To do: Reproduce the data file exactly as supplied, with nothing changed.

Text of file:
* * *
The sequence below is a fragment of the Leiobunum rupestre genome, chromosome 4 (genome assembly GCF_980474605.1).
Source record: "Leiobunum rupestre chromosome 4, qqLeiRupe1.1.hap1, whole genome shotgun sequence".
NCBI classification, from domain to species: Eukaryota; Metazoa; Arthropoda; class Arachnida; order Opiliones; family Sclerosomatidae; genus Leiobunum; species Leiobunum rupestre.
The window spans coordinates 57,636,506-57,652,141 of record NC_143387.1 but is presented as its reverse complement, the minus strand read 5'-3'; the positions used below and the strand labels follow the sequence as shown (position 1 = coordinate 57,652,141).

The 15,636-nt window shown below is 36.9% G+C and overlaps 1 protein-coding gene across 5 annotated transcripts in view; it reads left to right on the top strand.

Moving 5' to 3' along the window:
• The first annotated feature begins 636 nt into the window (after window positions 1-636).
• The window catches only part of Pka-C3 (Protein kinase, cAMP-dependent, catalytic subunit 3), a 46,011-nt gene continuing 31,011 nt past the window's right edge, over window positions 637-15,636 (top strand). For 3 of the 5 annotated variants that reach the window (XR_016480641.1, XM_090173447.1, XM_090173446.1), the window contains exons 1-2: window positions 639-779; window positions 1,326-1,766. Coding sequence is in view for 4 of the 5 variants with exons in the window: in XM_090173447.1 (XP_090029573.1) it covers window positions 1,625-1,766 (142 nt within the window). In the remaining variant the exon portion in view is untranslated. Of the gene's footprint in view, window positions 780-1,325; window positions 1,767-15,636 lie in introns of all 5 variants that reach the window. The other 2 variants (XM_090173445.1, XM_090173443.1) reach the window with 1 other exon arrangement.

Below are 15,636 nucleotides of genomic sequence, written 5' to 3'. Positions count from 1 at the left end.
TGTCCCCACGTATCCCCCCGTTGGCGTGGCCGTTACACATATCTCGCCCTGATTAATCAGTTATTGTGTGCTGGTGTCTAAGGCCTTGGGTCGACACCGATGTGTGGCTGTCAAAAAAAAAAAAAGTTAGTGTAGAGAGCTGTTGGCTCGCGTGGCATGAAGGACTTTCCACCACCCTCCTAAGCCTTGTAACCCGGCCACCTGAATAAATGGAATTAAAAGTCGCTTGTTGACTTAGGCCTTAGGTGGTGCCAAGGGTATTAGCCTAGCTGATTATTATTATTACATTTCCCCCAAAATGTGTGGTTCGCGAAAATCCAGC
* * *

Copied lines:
The sequence below is a fragment of the Leiobunum rupestre genome, chromosome 4 (genome assembly GCF_980474605.1).
Source record: "Leiobunum rupestre chromosome 4, qqLeiRupe1.1.hap1, whole genome shotgun sequence".
NCBI classification, from domain to species: Eukaryota; Metazoa; Arthropoda; class Arachnida; order Opiliones; family Sclerosomatidae; genus Leiobunum; species Leiobunum rupestre.
The window spans coordinates 57,636,506-57,652,141 of record NC_143387.1 but is presented as its reverse complement, the minus strand read 5'-3'; the positions used below and the strand labels follow the sequence as shown (position 1 = coordinate 57,652,141).

The 15,636-nt window shown below is 36.9% G+C and overlaps 1 protein-coding gene across 5 annotated transcripts in view; it reads left to right on the top strand.

Moving 5' to 3' along the window:
• The first annotated feature begins 636 nt into the window (after window positions 1-636).
• The window catches only part of Pka-C3 (Protein kinase, cAMP-dependent, catalytic subunit 3), a 46,011-nt gene continuing 31,011 nt past the window's right edge, over window positions 637-15,636 (top strand). For 3 of the 5 annotated variants that reach the window (XR_016480641.1, XM_090173447.1, XM_090173446.1), the window contains exons 1-2: window positions 639-779; window positions 1,326-1,766. Coding sequence is in view for 4 of the 5 variants with exons in the window: in XM_090173447.1 (XP_090029573.1) it covers window positions 1,625-1,766 (142 nt within the window). In the remaining variant the exon portion in view is untranslated. Of the gene's footprint in view, window positions 780-1,325; window positions 1,767-15,636 lie in introns of all 5 variants that reach the window. The other 2 variants (XM_090173445.1, XM_090173443.1) reach the window with 1 other exon arrangement.

Below are 15,636 nucleotides of genomic sequence, written 5' to 3'. Positions count from 1 at the left end.
TGTCCCCACGTATCCCCCCGTTGGCGTGGCCGTTACACATATCTCGCCCTGATTAATCAGTTATTGTGTGCTGGTGTCTAAGGCCTTGGGTCGACACCGATGTGTGGCTGTCAAAAAAAAAAAAAGTTAGTGTAGAGAGCTGTTGGCTCGCGTGGCATGAAGGACTTTCCACCACCCTCCTAAGCCTTGTAACCCGGCCACCTGAATAAATGGAATTAAAAGTCGCTTGTTGACTTAGGCCTTAGGTGGTGCCAAGGGTATTAGCCTAGCTGATTATTATTATTACATTTCCCCCAAAATGTGTGGTTCGCGAAAATCCAGC